Trumpeting the Cause for Wetlands

New to the Oklahoma City Zoo & Botanical Gardens this past summer were a family group of Trumpeter Swans. On public view at the waterfowl ponds near the front entrance are an adult pair (white plumage) and their fully grown offspring (called a cygnet, gray plumage for the first year).

The mating pair, Sam and Olivia, and their male cygnet, hatched in June 2017, were actually my families’ personal swans who made the journey to OKC with us when we moved here after I accepted the director of animal collections position. My wife and two young boys were absolutely thrilled at the opportunity to relocate these animals to be part of a conservation program for the OKC Zoo. Back home in Iowa, we lived on an acreage with a pond where the swans inhabited, so this species has been part of our connection and concern for native wildlife for many years. States in the upper mid-west have been releasing trumpeter swans into the wild for approximately 30 years in an effort to re-establish the species after it was nearly extirpated from the lower 48 states about 100 years ago. My family and I have had Sam and Olivia for roughly 15 years, and just last year we were able to contribute to the effort with a cygnet for a special, “all zoo hatched” release in Iowa. Throughout my employment at the Blank Park Zoo, located in Des Moines, Iowa, we produced 36 birds that have since been released back into the wild.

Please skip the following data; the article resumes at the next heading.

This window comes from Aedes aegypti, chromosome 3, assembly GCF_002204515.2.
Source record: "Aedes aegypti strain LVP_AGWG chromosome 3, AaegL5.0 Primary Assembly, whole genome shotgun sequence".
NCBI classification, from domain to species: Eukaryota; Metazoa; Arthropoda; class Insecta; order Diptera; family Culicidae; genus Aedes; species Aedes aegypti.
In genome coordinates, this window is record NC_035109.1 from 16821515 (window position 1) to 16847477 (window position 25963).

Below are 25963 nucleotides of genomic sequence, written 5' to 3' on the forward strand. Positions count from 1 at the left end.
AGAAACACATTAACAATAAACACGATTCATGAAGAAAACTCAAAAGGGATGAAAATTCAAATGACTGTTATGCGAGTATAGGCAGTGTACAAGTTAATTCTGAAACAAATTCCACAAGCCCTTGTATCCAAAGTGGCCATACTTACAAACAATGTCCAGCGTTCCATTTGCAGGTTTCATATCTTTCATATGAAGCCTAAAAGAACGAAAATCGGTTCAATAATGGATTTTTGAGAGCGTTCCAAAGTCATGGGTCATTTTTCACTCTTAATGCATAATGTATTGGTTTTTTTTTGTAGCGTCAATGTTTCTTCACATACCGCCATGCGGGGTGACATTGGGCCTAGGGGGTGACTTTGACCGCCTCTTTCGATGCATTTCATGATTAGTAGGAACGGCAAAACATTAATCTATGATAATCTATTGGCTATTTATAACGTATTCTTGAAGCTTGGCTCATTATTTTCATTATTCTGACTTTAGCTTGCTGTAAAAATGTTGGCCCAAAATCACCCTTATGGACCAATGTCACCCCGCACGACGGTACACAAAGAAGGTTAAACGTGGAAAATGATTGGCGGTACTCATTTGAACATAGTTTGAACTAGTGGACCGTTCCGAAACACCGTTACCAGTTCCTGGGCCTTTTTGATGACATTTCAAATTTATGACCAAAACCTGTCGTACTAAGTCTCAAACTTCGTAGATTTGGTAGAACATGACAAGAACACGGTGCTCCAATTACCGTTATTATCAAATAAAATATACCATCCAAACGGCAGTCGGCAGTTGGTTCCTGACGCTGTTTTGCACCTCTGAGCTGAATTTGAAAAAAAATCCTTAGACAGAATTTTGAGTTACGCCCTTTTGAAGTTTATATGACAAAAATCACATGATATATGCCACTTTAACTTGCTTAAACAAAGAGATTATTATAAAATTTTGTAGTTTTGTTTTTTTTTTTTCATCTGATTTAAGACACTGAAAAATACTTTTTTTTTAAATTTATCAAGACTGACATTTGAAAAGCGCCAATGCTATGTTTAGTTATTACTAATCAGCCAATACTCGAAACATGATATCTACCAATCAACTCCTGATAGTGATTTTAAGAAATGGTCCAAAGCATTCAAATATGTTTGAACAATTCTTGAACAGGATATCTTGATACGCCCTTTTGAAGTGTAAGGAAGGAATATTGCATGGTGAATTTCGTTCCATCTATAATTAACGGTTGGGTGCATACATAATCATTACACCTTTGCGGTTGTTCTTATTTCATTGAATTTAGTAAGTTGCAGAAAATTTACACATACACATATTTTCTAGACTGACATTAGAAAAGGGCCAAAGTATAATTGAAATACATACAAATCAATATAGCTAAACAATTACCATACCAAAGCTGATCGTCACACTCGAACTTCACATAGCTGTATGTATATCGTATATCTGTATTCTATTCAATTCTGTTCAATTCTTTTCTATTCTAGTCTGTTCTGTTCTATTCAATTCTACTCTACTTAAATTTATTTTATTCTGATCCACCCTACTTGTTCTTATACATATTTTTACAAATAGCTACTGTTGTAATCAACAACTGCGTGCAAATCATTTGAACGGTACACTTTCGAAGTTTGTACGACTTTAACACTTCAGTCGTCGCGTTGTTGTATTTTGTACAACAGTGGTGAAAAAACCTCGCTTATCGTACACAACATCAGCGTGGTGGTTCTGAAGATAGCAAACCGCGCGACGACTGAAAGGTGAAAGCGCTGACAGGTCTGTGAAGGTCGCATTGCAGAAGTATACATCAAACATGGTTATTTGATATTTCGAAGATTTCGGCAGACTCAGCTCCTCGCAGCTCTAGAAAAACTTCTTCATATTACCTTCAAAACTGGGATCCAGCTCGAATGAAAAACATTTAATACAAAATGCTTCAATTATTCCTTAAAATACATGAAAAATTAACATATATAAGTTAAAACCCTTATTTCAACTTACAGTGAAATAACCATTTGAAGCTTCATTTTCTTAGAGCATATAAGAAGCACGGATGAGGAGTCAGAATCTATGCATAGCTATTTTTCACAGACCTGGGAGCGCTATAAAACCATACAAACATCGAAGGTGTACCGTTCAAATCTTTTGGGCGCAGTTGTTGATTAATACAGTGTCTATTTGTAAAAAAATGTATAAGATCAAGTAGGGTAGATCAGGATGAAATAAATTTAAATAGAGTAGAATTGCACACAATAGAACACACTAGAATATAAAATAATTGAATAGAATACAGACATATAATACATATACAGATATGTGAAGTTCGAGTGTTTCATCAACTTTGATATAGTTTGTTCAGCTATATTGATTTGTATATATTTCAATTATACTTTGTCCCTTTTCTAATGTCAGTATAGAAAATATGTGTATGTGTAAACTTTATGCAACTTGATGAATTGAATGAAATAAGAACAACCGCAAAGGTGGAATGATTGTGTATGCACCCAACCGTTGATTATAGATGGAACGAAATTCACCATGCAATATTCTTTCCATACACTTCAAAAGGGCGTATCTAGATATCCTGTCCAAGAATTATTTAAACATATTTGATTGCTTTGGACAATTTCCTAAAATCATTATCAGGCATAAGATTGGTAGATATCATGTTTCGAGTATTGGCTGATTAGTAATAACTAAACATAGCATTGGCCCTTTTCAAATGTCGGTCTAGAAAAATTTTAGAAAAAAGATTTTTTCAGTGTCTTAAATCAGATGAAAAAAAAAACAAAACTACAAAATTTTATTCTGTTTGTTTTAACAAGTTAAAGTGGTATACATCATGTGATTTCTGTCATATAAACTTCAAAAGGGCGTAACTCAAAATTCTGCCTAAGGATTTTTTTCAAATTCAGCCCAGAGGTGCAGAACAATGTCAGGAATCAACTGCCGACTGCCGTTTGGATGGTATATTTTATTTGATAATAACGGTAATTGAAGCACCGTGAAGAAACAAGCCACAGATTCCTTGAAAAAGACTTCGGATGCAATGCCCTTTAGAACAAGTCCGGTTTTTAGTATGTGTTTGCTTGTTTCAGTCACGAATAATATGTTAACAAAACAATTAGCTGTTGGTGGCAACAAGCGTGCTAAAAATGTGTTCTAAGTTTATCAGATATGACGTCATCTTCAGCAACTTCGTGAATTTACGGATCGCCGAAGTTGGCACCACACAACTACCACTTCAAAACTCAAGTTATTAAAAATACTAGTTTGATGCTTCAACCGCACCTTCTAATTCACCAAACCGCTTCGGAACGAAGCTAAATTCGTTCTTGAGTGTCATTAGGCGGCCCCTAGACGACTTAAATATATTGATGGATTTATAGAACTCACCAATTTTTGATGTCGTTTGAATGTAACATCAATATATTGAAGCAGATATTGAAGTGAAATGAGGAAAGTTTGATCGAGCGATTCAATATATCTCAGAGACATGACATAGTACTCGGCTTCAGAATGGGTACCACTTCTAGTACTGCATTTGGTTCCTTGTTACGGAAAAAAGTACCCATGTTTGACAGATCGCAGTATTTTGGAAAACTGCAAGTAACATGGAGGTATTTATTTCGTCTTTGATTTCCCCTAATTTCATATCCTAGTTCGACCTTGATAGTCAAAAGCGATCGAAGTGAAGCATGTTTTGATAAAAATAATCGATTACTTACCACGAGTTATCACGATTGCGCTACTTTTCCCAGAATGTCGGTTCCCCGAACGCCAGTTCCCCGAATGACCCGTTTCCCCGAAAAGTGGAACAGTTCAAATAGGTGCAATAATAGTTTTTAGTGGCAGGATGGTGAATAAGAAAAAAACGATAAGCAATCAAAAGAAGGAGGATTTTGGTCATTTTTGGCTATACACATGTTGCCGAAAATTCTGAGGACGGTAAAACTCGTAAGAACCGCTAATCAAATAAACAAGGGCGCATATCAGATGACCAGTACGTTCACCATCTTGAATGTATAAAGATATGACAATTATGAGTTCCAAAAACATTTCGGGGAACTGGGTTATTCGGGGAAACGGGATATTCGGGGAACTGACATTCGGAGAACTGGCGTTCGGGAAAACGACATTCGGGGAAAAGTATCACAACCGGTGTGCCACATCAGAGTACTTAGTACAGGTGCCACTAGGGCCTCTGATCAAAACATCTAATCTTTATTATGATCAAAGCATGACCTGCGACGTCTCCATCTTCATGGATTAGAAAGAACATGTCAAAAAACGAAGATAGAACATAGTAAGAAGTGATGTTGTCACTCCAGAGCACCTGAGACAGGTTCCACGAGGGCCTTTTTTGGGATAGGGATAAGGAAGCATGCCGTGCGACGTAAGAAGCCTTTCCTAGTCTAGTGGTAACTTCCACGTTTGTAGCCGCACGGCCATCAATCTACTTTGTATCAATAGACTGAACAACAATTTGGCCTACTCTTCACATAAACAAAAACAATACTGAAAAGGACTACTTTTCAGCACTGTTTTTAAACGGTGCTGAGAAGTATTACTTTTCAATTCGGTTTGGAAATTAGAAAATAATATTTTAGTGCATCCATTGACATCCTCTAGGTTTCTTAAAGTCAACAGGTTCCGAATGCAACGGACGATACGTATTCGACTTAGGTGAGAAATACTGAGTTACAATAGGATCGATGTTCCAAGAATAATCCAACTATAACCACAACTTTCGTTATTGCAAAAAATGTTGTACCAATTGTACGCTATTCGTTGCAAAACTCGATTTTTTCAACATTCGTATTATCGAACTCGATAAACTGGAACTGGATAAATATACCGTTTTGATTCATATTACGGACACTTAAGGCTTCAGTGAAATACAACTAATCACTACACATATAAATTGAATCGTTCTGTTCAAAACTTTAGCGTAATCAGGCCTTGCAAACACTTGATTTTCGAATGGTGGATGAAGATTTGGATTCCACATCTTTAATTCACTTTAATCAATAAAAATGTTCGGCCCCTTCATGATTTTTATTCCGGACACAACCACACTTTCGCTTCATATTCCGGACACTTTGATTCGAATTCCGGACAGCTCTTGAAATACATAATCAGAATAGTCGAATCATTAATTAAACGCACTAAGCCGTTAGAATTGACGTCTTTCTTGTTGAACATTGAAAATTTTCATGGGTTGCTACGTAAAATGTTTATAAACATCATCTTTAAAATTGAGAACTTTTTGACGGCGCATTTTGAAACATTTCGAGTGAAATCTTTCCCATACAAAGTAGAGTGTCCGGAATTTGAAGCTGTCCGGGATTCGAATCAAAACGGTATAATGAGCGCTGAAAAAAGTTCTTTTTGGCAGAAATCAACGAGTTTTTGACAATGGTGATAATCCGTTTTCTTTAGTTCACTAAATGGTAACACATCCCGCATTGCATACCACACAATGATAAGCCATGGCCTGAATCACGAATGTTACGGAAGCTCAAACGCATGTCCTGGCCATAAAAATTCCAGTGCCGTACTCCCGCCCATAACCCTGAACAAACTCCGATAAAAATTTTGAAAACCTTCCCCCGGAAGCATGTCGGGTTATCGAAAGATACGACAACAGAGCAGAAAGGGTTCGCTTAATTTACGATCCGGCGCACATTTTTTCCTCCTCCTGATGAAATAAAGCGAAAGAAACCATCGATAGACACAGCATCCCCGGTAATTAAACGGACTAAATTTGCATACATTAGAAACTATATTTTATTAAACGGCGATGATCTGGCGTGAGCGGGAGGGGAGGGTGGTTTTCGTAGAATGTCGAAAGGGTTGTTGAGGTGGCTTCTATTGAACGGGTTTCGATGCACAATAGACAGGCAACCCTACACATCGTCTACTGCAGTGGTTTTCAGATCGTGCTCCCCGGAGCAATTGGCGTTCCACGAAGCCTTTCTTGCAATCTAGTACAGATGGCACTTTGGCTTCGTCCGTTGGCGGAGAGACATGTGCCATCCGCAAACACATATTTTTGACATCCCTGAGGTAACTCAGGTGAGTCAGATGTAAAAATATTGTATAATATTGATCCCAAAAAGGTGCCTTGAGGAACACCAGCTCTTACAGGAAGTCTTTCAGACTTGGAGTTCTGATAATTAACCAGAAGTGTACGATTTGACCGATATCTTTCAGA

The species historically nested on lakes and marshes in a wide band across northern United States, Canada and Alaska. However, nearly all of the population east of the Rocky Mountains was extirpated in the late 1800s as a result of market hunting and the drainage of marshes and wetlands. Beginning in the 1960s, state and federal agencies, private individuals and zoos accredited by the Association of Zoos and Aquarium began a series of restoration efforts to return the trumpeter swans to the Midwest through releases into Minnesota, Wisconsin, Iowa, Michigan and Ohio. During the last 20 years, their population has grown from a few hundred released birds to a thriving, reproducing population of over 4,500 birds.

Oklahoma lies South of the species’ historic nesting range, but at one time, it was the wintering home for many hundreds, perhaps thousands of trumpeter swans. History is now repeating itself while growing numbers of trumpeter swans are once again wintering in western Oklahoma as the Midwestern population recovers. The Oklahoma Wildlife Diversity Program assists the Trumpeter Swan Society, a nonprofit organization based in Minnesota that helps to track and monitor the birds. Although all winter-time swan sightings are noteworthy, the organizations are particularly interested in any observation of swans with neck collars. Neck collars are plastic, colored bands used to help the Oklahoma Wildlife Diversity Program track and record the migration routes of swans traveling through Oklahoma.

It is the Oklahoma City Zoo’s hope that the swans living here will produce more cygnets to be released as part of its commitment to assisting with wildlife conservation efforts. The trumpeter swan species, with an impressive 7-foot wingspan when in flight, could be considered a flagship species for aquatic environments across the Midwest. Often, the tagline “trumpeting the cause for wetlands” is used whenever promoting the value of free-flying trumpeter swans and the habitats they require to survive.

– Kevin Drees, director of animal collections

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